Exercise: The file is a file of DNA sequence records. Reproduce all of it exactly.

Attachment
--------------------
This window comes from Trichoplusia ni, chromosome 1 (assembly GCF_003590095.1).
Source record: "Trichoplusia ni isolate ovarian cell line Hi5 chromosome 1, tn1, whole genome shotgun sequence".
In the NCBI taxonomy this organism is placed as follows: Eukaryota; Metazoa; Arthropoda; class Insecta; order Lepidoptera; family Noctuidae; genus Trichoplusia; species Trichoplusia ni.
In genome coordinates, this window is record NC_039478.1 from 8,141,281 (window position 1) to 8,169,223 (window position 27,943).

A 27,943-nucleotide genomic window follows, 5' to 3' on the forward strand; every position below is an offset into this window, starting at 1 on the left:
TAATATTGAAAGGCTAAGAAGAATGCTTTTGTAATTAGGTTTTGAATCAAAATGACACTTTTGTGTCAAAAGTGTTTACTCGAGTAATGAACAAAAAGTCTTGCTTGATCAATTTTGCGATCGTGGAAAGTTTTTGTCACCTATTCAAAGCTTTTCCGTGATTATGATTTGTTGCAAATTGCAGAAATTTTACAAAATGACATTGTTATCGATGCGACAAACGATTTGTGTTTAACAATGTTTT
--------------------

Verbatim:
This window comes from Trichoplusia ni, chromosome 1 (assembly GCF_003590095.1).
Source record: "Trichoplusia ni isolate ovarian cell line Hi5 chromosome 1, tn1, whole genome shotgun sequence".
In the NCBI taxonomy this organism is placed as follows: Eukaryota; Metazoa; Arthropoda; class Insecta; order Lepidoptera; family Noctuidae; genus Trichoplusia; species Trichoplusia ni.
In genome coordinates, this window is record NC_039478.1 from 8,141,281 (window position 1) to 8,169,223 (window position 27,943).

A 27,943-nucleotide genomic window follows, 5' to 3' on the forward strand; every position below is an offset into this window, starting at 1 on the left:
TAATATTGAAAGGCTAAGAAGAATGCTTTTGTAATTAGGTTTTGAATCAAAATGACACTTTTGTGTCAAAAGTGTTTACTCGAGTAATGAACAAAAAGTCTTGCTTGATCAATTTTGCGATCGTGGAAAGTTTTTGTCACCTATTCAAAGCTTTTCCGTGATTATGATTTGTTGCAAATTGCAGAAATTTTACAAAATGACATTGTTATCGATGCGACAAACGATTTGTGTTTAACAATGTTTT